It's possible, though, to operate at a very sophisticated level of a discipline and still have the fundamentals out of whack. He gave the example of an experiment in which MIT graduates were asked to light a bulb with a battery and a wire. An overwhelming percent of them could not do it.
"If one cannot light a build with a wire, everything built on that concept is faulty," he said. "There are a gazillion things to learn, but they are organized around a few basic things."
Duke talked about a project that compared math classes in the U.S. with those in other countries. The U.S. math class "looked just like my eighth grade math class," he said. The teacher shows how to do something, then gives hands the kids a worksheet and has them do it many times. In Japan, where kids outperformed those in the U.S., children were given one problem, then asked to work on solving it, without an explanation from the teacher. Then the kids worked for 20 minutes on the one problem and later discussed their approaches.
"This noodling around, figuring out and failing is not tolerated in the U.S. -- it takes too much time," Duke said. If you try to cover too much, you will likely give short shrift to important concepts. "You have to do less stuff in more time."
When you intervene to adjust something in a student's playing during a lesson, you must be committed to it. You can't just have them play something several times and give up without accomplishing the goal. "They are going to practice the way you practice them."
"If it matters enough for you to say it, it matters enough that you aren't going to leave it until it's accomplished," Duke said.
In teaching, often a student will do something, then the teacher tries to fix it by simplifying it a little, then having the student try again, Duke said. If that doesn't work, we make it a little more simple, and try again. This can keep going: simplify, try, simplify try. Maybe we do it eight times before it's simple enough for the student to accomplish. Then once they get it, we go back to the passage and have them try again.
During this process, with each failed attempt, “the learner is thinking: wrong, wrong, wrong, wrong....,” Duke said.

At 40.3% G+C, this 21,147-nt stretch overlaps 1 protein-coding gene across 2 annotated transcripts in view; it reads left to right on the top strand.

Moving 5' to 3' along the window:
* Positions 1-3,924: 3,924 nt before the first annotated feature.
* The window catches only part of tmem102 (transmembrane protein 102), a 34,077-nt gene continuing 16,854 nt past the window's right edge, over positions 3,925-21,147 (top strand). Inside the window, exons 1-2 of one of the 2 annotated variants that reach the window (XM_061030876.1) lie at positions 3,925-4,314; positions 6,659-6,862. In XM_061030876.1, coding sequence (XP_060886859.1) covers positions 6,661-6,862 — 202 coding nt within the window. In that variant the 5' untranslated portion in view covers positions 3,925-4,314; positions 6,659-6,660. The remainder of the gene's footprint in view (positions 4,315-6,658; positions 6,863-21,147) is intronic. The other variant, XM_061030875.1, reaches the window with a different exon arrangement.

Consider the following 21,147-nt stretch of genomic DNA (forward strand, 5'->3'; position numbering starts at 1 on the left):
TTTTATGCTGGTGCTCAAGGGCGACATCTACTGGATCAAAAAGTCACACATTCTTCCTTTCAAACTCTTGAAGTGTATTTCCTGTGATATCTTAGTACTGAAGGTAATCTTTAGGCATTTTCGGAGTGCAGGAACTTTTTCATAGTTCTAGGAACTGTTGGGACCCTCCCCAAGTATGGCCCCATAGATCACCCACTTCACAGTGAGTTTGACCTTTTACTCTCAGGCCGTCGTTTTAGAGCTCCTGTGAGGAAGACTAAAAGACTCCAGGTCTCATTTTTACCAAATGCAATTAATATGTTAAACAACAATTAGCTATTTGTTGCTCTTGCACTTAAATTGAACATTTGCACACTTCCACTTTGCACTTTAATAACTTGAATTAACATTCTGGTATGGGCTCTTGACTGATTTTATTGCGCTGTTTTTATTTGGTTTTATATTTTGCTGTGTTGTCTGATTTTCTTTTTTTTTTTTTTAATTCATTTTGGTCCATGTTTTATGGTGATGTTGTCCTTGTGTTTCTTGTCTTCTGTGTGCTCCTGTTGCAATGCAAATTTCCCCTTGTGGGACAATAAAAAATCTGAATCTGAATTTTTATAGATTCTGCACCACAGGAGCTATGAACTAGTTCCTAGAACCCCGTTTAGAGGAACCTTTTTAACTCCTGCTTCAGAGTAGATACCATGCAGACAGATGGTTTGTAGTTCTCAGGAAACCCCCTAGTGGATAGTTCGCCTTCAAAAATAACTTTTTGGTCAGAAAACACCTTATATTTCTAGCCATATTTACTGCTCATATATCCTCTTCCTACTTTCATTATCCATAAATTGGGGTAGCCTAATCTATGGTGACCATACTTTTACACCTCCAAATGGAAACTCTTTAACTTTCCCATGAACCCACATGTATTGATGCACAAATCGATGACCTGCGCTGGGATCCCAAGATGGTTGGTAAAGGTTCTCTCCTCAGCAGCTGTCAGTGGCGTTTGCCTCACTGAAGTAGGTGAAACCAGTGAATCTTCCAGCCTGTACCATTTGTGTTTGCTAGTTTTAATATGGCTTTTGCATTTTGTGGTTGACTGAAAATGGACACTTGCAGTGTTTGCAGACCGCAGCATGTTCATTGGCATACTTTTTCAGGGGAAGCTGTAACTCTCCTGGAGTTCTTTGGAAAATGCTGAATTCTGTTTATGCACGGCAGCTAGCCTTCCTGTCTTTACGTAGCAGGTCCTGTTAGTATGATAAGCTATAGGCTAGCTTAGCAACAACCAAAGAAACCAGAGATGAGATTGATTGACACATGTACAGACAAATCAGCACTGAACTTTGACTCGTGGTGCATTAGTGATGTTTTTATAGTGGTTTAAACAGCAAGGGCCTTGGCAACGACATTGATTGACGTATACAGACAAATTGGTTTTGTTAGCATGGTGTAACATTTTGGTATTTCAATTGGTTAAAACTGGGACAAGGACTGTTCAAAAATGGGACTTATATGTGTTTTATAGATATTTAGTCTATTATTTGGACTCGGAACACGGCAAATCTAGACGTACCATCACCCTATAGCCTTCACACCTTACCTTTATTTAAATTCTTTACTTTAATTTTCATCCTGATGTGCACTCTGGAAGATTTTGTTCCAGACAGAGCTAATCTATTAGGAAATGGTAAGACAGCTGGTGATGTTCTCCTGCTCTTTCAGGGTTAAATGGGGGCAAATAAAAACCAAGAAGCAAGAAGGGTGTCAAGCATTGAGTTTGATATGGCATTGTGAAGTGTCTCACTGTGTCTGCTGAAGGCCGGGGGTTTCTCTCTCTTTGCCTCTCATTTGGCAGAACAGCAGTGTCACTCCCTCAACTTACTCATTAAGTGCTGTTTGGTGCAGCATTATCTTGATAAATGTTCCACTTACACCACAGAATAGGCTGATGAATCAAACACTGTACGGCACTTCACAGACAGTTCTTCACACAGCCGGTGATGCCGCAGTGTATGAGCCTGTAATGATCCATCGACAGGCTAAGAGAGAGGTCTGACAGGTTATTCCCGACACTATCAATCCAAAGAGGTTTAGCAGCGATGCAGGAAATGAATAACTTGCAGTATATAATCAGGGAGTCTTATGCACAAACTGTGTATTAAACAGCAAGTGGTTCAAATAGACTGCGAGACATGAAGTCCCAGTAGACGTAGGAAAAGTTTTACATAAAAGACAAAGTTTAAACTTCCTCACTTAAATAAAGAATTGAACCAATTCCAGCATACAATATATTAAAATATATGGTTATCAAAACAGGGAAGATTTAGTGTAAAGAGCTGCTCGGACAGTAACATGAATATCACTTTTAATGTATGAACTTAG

“Rather than inch back and then leap forward, we should leap back, and then inch forward,” Duke said. “Leap back to a task that is very accomplishable.”
This doesn't always mean to play something slower. It can mean to play it in rhythms, or to work on the fundamentals of the technique involved. Either way, the student needs to be able to achieve success, there in the lesson.
“How is a student going to do, ALONE, what you can't get them to do in your studio in 20 minutes?” Duke said. “This principle goes across all levels: set them up in a way that they can do the thing we demonstrate.”
Duke's final plea was for violin teachers to let their students learn repertoire that is appropriate to their levels, not to rush them into extremely complex and difficult literature.
"It is often more valued to play difficult repertoire kind of badly then to play easier repertoire well," Duke said. "When repertoire is rather difficult, the good habits float away. I would change juries -- no one could play anything on a jury that they can't play beautifully."
And his remarks about teaching inflection 'out' of a student's thinking. I've experienced that directly with violin because I took it so seriously. But, when I started interpreting Segovia's version of BVW 997 #3 from guitar to violin, I'm thankful I didn't let myself become completely overwhelmed by my seriousness. It's gonna rock--at least in my mind ;).
This entry has been archived and is no longer accepting comments.
Violinist.com is made possible by...